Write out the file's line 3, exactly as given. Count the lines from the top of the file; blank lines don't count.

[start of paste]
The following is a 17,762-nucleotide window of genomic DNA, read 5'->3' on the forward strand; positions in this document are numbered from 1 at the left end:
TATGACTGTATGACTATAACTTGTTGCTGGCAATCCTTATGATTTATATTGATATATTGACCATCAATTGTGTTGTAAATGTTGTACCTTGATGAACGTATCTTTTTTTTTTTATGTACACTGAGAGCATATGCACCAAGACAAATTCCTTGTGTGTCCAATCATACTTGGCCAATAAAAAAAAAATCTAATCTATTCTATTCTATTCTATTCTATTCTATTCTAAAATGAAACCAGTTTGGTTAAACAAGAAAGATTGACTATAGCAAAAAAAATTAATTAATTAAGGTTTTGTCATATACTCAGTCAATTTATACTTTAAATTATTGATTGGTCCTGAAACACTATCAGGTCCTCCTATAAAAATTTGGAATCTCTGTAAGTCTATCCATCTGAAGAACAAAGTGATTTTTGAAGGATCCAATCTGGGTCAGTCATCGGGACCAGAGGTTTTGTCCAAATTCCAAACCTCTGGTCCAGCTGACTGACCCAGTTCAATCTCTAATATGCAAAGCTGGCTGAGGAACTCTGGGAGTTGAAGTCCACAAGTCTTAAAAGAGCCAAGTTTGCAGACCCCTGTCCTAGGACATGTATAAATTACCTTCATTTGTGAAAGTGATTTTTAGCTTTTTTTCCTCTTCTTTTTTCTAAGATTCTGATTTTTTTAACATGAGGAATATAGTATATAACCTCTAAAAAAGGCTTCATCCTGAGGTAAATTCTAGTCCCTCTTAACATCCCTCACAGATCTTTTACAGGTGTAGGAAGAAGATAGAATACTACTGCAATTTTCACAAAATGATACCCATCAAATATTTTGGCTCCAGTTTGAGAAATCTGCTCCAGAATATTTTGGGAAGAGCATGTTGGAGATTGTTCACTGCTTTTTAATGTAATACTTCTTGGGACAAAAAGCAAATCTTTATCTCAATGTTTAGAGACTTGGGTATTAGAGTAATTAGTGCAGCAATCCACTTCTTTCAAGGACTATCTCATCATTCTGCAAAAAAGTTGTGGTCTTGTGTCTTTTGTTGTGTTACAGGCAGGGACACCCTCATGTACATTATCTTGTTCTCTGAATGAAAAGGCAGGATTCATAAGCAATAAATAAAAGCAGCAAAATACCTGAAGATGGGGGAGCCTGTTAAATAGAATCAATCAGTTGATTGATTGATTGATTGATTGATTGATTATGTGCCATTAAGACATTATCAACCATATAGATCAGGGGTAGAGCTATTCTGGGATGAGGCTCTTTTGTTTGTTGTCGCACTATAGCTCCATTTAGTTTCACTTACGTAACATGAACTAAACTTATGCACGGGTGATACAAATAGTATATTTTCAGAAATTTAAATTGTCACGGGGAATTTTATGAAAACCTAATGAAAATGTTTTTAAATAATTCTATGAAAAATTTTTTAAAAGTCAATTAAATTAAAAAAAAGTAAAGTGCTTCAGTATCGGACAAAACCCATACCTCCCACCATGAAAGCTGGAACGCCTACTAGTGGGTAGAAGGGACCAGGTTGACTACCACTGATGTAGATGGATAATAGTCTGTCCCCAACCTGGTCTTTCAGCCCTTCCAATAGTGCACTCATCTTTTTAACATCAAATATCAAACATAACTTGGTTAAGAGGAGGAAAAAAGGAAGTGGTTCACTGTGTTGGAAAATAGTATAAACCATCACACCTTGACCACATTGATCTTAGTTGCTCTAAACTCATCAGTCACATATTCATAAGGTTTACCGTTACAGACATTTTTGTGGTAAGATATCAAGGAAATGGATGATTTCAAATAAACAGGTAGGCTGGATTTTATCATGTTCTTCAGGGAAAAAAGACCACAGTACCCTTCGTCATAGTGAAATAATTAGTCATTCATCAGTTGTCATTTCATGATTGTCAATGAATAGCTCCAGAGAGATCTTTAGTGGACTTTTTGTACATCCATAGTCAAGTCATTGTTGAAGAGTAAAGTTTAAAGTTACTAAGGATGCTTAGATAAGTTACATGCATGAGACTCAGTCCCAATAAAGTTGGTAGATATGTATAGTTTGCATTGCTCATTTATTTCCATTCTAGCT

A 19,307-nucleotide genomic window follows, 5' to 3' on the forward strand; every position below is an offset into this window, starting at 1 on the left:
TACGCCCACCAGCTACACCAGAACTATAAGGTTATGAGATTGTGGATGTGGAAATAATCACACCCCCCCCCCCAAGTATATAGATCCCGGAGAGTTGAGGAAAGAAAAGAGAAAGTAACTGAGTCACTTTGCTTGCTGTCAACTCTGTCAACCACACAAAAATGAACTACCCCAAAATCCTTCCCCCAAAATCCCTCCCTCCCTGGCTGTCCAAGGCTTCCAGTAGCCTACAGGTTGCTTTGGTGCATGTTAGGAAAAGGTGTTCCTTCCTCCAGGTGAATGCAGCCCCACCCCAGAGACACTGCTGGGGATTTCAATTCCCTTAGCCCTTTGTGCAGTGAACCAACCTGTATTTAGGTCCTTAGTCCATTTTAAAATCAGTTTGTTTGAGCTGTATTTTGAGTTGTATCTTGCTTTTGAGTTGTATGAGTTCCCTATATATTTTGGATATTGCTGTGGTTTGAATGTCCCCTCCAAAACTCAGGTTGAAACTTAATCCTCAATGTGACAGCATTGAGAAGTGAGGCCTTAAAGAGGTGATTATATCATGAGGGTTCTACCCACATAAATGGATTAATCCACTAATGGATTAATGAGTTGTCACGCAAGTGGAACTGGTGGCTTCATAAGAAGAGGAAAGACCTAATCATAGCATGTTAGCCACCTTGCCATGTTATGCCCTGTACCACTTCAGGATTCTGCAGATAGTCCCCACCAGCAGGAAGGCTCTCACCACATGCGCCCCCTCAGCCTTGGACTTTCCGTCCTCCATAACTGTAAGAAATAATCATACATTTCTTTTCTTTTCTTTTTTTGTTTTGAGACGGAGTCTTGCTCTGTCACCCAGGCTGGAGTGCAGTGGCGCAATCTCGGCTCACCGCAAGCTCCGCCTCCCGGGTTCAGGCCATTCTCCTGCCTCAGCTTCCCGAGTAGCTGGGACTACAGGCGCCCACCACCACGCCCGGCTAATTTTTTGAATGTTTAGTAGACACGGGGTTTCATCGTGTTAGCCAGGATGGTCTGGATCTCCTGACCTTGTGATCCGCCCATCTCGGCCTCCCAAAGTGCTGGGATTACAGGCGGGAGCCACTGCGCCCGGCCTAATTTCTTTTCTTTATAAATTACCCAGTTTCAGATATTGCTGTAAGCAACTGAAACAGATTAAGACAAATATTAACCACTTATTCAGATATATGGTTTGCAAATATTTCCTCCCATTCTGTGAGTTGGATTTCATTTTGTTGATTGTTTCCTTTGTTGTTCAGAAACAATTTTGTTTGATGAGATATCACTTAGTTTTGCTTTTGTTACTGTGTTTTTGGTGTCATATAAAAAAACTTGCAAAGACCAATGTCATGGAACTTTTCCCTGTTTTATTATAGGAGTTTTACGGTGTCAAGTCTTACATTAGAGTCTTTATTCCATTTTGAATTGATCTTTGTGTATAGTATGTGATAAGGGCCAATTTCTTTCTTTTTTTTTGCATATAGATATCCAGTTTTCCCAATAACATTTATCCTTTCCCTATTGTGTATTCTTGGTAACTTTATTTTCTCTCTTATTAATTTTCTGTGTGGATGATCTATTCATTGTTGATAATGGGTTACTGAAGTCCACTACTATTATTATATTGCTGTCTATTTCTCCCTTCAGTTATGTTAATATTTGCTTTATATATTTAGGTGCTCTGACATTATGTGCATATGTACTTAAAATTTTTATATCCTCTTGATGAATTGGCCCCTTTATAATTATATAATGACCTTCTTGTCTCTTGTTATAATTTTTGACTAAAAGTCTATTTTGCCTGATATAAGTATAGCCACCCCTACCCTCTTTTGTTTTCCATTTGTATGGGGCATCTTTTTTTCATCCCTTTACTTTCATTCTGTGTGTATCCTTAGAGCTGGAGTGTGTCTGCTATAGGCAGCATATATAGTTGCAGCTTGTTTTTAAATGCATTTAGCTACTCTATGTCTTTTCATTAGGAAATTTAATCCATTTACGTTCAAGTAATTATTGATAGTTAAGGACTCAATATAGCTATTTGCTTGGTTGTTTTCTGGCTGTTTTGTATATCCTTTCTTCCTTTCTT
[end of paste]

A 19,307-nucleotide genomic window follows, 5' to 3' on the forward strand; every position below is an offset into this window, starting at 1 on the left: